STATE REPRESENTATIVE
PAUL C. CASEY

Room 473-B
State House
Boston, MA 02133
Telephone: (617) 722-2230
District Office
585A Main St.
Winchester, MA 01890
Telephone: (617) 721-7285 or (617) 438-7185

A View from the Hill

FOR IMMEDIATE RELEASE: September 10, 1999
CONTACT: Tom Nolan (617) 722-2240

RAGE AT THE REGISTRY

Rage. It's what people seem to do nowadays when they're angry with something. Someone cuts you off in traffic- you lay down the horn, flash your lights, and yell obscenities out the window. There's a delay in your flight- you throw coffee on the flight attendant and scream at the top of your lungs. For some reason, it seems that people are not as patient or tolerant as they were in the past. They show blatant disregard for the rules of civililty, which ask that we show common respect and courtesy to each other. Somehow, people seem just plain angrier today and are more inclined to express their rage publicly. Thus, we have altercations on the highways, and now, on the airways. Despite the fact that this rage exemplifies the decay of manners and civility in the United States, it is also symptomatic of larger problems which lie beneath the surface. While rage is often directed at those who are not responsible for the larger systemic ills, its existence demonstrates that something is not working the way it should. And so, we have the example of the Registry of Motor Vehicles (RMV). I am not aware of any specific incidents of "Registry Rage, " but it is obvious that the ingredients are all there: long lines, unclear instructions, frustrated and overworked staff, and limited hours of operation. Add one really angry citizen, stir thoroughly and voila, registry rage.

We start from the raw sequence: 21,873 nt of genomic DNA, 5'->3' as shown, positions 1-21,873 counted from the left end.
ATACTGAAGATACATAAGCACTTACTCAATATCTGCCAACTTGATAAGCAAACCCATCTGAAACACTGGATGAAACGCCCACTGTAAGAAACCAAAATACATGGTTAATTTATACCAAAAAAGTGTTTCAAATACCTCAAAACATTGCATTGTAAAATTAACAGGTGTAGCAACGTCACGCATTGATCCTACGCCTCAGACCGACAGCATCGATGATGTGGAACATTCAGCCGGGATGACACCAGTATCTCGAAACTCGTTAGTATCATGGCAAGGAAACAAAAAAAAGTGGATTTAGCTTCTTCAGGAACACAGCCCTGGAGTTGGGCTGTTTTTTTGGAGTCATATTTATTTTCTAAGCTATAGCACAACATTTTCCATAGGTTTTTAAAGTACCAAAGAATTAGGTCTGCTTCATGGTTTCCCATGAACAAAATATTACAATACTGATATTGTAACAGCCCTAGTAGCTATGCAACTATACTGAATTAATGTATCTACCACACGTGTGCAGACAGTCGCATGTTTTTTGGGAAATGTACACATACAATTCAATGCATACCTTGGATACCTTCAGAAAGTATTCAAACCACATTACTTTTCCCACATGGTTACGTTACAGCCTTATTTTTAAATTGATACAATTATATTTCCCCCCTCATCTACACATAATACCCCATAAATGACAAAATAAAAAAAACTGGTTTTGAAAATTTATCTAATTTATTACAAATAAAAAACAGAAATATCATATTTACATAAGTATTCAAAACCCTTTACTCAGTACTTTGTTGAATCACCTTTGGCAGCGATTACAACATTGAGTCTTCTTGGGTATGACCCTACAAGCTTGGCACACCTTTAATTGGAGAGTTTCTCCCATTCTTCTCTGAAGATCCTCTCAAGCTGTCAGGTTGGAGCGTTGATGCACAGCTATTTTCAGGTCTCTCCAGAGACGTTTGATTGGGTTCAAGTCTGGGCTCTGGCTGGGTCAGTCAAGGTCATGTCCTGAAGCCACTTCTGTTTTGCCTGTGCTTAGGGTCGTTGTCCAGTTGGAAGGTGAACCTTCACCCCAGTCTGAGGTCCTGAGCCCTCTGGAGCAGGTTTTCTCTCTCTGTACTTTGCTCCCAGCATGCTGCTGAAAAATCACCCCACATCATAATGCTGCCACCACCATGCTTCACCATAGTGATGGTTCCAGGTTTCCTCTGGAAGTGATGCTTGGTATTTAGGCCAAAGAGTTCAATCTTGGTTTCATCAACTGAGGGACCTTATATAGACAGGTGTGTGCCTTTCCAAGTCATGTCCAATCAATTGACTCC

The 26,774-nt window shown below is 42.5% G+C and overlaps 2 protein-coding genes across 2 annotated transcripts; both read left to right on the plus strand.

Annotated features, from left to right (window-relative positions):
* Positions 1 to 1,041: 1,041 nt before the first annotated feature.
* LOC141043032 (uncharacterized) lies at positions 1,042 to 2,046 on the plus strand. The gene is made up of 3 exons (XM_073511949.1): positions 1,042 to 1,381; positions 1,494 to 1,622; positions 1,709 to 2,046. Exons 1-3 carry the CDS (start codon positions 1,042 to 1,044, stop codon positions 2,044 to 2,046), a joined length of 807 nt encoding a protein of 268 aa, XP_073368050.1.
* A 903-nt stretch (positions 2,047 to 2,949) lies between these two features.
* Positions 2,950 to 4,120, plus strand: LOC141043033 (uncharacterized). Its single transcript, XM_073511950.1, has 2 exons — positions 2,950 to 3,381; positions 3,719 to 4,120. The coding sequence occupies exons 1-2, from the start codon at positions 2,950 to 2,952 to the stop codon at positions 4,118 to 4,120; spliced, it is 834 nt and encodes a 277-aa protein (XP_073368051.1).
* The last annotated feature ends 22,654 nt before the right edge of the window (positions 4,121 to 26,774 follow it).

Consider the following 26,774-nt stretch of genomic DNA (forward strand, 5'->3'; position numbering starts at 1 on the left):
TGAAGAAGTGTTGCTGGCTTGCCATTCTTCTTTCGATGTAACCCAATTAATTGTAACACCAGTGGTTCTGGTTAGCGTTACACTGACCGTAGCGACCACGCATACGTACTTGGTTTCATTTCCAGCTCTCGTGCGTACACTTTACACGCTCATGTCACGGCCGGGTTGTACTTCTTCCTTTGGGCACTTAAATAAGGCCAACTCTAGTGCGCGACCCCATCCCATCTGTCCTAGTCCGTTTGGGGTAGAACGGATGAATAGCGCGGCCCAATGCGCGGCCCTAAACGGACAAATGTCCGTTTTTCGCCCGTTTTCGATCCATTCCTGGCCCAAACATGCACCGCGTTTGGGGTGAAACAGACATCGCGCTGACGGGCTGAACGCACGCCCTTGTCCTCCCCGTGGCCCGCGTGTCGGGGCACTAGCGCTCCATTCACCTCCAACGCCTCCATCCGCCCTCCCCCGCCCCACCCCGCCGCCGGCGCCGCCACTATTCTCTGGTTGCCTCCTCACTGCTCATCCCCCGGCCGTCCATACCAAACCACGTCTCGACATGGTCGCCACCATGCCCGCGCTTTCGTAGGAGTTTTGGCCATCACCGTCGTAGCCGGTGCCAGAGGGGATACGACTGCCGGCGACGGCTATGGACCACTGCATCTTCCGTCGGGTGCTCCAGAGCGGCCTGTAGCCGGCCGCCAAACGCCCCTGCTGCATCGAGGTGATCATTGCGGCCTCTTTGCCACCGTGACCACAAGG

Rather than turning a blind eye to this potential for disaster, the legislature has decided to investigate ways to improve the Registry's image, particularly in its public relations department. The Public Safety Committee, under whose jurisdiction the RMV falls, held statewide public meetings to discuss the Registry's successes and failures. Last week, that committee released its report documenting the many areas within the agency that need improvement, and posited several solutions. None of us, however, need to consult the Safety Committee to know that local RMVs are in troubled states.

This is not to say that progress has not been made, or that the RMV is in a constant state of dysfunction. Steps have been taken to make encounters with the Registry quicker, more pleasant experiences. License Express offices have opened throughout the state, computer technology has been updated, and "drive-through" sites have been established to streamline the process.

The fact remains however, as the committee noted, that there are several systemic problems which hamper the Registry's ability operate as effciently and effectively as it should. RMVs are understaffed, employees are often unaware of proper procedures, instructions are not always clear, the computer system malfunctions, and the telephone network is incapable of handling the multitude of incoming calls. Such conditions are responsible for the long lines and slow service to which we are accustomed.